NBC.


After a three-week Olympic break, “SNL” is back, with
Emmy-winner Jim Parsons (“The Big Bang Theory”) hosting and Beck as music
guest. It will also show off the “Weekend Update” change.


Cecily Strong remains, but Seth Meyers has moved to his own
show. Replacing him is Colin Jost, who is (like Meyers and Tina Fey before him)
a co-head-writer. Jost has stayed off-camera, creating such people as Drunk
Uncle and Strong’s “The Girl You Wish You Hadn’t Started a Conversation With at
a Party.” 


TONIGHT’S MUST-RECORD: Movie marathon, 8 p.m. to 6 a.m. ET,
Turner Classic Movies.


Back in 1967, two powerful forces were captured by some of
Hollywood’s greatest talents.


One was civil rights, via “In the Heat of the Night” and
“Guess Who’s Coming to Dinner.” The other was the angst and alienation in “The
Graduate,” “Bonnie and Clyde,” “Cool Hand Luke” and more. It was an overflow year,
with stunning work (Dustin Hoffman, Paul Newman, Audrey Hepburn) unrewarded.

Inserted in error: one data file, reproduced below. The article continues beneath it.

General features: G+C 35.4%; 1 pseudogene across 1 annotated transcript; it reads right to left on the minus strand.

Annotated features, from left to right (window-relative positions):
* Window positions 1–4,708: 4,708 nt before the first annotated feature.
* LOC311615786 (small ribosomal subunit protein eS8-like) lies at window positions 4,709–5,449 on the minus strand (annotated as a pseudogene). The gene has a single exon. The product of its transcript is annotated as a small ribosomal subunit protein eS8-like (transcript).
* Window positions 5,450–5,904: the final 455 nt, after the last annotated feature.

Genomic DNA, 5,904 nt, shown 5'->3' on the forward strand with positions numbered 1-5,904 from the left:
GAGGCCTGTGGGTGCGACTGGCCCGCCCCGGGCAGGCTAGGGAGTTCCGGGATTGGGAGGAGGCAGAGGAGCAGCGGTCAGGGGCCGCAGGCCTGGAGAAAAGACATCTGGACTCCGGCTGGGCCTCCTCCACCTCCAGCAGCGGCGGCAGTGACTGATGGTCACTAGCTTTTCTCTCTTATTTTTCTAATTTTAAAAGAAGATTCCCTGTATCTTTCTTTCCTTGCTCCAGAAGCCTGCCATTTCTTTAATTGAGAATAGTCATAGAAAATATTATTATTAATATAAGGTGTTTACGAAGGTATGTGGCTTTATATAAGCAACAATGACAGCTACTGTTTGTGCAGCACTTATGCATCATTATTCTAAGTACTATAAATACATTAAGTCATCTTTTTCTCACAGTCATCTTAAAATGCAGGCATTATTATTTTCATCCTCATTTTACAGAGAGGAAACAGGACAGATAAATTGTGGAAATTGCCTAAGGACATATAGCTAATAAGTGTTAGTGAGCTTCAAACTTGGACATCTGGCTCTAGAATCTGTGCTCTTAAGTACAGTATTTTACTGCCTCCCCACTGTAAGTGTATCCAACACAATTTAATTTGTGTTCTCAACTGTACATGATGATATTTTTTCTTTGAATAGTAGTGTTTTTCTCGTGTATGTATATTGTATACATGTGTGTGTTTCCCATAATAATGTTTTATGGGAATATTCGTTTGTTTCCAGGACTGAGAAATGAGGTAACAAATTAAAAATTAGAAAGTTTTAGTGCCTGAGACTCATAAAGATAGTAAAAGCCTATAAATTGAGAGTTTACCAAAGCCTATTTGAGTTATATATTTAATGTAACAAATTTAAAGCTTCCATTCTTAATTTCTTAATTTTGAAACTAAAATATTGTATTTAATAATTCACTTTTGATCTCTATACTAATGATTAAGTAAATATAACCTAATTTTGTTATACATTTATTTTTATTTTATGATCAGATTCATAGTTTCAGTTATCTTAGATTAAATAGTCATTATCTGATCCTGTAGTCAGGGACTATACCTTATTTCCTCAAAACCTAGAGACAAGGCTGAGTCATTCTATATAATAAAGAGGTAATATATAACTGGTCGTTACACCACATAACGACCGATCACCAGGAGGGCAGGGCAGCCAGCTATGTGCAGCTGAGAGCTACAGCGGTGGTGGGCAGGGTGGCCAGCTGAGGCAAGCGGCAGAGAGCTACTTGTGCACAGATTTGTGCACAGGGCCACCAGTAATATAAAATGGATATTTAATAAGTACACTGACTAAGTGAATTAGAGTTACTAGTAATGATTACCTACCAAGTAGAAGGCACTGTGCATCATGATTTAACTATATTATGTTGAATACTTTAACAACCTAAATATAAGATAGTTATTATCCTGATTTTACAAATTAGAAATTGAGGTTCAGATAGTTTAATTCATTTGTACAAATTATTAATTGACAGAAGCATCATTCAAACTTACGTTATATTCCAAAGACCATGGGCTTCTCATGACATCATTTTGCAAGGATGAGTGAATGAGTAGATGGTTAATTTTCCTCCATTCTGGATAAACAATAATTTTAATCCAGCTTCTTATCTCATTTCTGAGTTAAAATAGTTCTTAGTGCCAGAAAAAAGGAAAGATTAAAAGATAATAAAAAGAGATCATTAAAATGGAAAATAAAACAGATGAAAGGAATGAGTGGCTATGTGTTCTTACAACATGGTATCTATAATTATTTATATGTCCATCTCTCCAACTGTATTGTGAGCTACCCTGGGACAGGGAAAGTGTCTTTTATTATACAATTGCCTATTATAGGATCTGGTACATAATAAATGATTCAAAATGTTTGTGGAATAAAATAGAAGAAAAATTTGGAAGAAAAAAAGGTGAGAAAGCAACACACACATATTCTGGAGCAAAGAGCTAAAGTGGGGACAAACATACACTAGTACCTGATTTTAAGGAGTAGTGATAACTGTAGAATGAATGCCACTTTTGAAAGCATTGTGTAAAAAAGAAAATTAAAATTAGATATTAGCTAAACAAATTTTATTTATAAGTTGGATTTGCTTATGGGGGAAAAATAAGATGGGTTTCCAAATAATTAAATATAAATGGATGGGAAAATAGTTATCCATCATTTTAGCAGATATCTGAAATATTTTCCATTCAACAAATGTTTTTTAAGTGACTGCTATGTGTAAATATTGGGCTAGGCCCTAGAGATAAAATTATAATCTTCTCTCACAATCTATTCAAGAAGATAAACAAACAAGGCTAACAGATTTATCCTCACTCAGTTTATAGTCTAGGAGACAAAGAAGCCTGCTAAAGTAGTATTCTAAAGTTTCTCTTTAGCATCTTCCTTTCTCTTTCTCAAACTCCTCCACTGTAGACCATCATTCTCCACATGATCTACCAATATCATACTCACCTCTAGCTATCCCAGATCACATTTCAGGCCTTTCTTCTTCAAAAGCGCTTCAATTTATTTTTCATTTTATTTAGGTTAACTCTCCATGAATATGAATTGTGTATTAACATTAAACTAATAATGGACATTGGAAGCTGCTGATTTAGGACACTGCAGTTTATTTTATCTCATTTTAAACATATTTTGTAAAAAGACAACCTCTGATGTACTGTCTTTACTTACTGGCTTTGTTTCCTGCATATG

Now TCM airs the best-picture nominees, starting with the
winner (the splendidly acted “Heat”) at 8. “Graduate” is at 10, “Dinner” at
midnight, “Bonnie” at 2 and “Doctor Dolittle,” the weak link, at 4.


Other choices include:


More movies, cable. Here are some more great ones on Oscar
eve. At 6:30 p.m., try “Cinderella” (1949) on ABC Family. At 9, catch “Raiders
of the Lost Ark” (1981) on Syfy or “Traffic” (2000) on Sundance.


“Almost Human,” 8 p.m., Fox. In a rerun, Gina Carano (“Fast
and Furious 6”) plays a rampaging cyborg.


“Two and a Half Men,” 8 p.m., CBS. In a rerun of the funny season-opener,
the guys are startled to learn Charlie had a daughter (Amber Tamblyn). She
shares traits with her late dad, including a lust for women.


“The Crazy Ones,” 8:30, CBS. Saffron Burrows plays a
potential client in this rerun. She’s so glamorous that everyone at the firm
wants to be her friend, her lover and/or her business colleague.


“Person of Interest,” 9 p.m., CBS. This rerun finds Reese